Genetic Dissection of Defensin Signaling in the Pathogenesis of Psoriasis
Principal Investigator: Xintong Dong, Ph.D.
Institution: The University of Texas at Dallas
Grant Mechanism: Discovery Grant
Funding Amount: $75,000
Project Start Date: August 1, 2023
Project End Date: July 31, 2024
Keywords: Psoriasis, Disease Models, Genetics, Immunology, Inflammation, Neuroimmunology, Basic Science
Defensins are biomarkers for psoriasis. In healthy skin, these peptides serve as a defense mechanism to prevent infections. In psoriasis, however, the levels of defensins are abnormally high without any infections. Despite their abundance, the exact role of defensins in psoriasis remains a mystery largely due to the lack of animal models to study them. There are >50 defensin genes in mice, and deleting any single gene does not produce much effect. To solve this problem, we made a cluster knockout mouse line, removing all defensins from the skin. We found that defensins are important pro-inflammatory factors in the development of psoriasis and cause psoriatic itch. The objective for this proposal is to 1) figure out the roles of defensins in psoriasis, 2) identify defensin receptors on immune cells and 3) understand how defensins cause psoriatic itch. Our work builds key knowledge about a highly abundant peptide family in psoriasis, and can potentially reveal new therapeutic targets.
How will your project help improve the lives of the 125 million affected by psoriatic disease?
Defensins are some of the highest expressed genes in psoriasis but not much is known about what they do in this disease. Our research will fill this major knowledge gap and reveal the mechanisms by which defensins promote inflammation in psoriasis. The main goal is to understand which cell types (including immune cells and sensory neurons) are influenced by defensins, and to identify the cell surface receptors for these peptides. Antagonistic drugs can then be developed for these receptors to reduce inflammation and itch in psoriasis. The potential advantage of this approach over the currently available anti-TNF or anti-lL-17 therapies is reduced systemic side effect and improved symptom relief.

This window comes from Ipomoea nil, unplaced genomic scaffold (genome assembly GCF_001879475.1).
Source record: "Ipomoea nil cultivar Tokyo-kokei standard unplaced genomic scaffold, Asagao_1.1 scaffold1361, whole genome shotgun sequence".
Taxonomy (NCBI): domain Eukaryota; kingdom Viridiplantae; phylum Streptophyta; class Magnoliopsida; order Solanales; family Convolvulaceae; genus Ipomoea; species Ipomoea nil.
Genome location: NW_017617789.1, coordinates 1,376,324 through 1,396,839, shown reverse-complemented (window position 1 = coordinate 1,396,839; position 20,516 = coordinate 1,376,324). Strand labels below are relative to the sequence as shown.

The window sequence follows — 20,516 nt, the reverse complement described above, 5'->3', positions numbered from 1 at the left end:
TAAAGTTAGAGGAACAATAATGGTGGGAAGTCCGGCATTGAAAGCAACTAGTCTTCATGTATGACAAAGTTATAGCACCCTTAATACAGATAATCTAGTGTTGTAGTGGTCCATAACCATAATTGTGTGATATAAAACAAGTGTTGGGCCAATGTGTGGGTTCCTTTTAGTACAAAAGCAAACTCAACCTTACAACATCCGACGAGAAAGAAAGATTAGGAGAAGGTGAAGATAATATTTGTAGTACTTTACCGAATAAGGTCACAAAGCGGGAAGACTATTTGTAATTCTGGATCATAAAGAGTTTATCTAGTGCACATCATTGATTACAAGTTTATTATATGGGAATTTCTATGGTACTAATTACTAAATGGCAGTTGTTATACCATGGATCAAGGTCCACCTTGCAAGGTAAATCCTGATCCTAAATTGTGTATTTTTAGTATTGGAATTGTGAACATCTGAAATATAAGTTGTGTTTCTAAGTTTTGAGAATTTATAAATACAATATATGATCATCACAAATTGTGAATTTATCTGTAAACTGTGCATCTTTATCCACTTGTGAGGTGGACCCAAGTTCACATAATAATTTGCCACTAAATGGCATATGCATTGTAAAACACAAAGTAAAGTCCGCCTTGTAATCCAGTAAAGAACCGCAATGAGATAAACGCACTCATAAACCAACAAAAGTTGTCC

Why is psoriatic disease research important to you, personally? What role will this award play in your research efforts or career development?
The first human beta defensin peptide was isolated from psoriatic lesions (Harder et al, 1998). In the next 20 years, the fields of antimicrobial peptide and psoriasis research both saw revolutionary advances, but exactly what these peptides do in psoriasis is still a mystery. Since the day I began studying defensins as a postdoctoral fellow, psoriasis has always been a top priority. After years of efforts, we finally have the animal model to thoroughly tackle this question. The Discovery Grant is my first grant award as an independent investigator and will provide crucial supports for the comprehensive genetic, immunological and neurobiological analyses necessary for this project. We sincerely thank the foundation for believing in our vision and wish that our research will one day translate into new and better treatments for the millions of psoriasis patients.
Dr. Xintong Dong is an Assistant Professor at the University of Texas - Dallas. She received her bachelor's degree from the University of Wisconsin - Madison and Ph.D. from Stanford University. She conducted her postdoctoral research at the Johns Hopkins University School of Medicine under the guidance of Dr. Xinzhong Dong who is a world expert on itch physiology and neuro-immune crosstalk. Dr. Xintong Dong's current research focuses on antimicrobial peptides and their receptors in skin diseases and microbe-host interactions.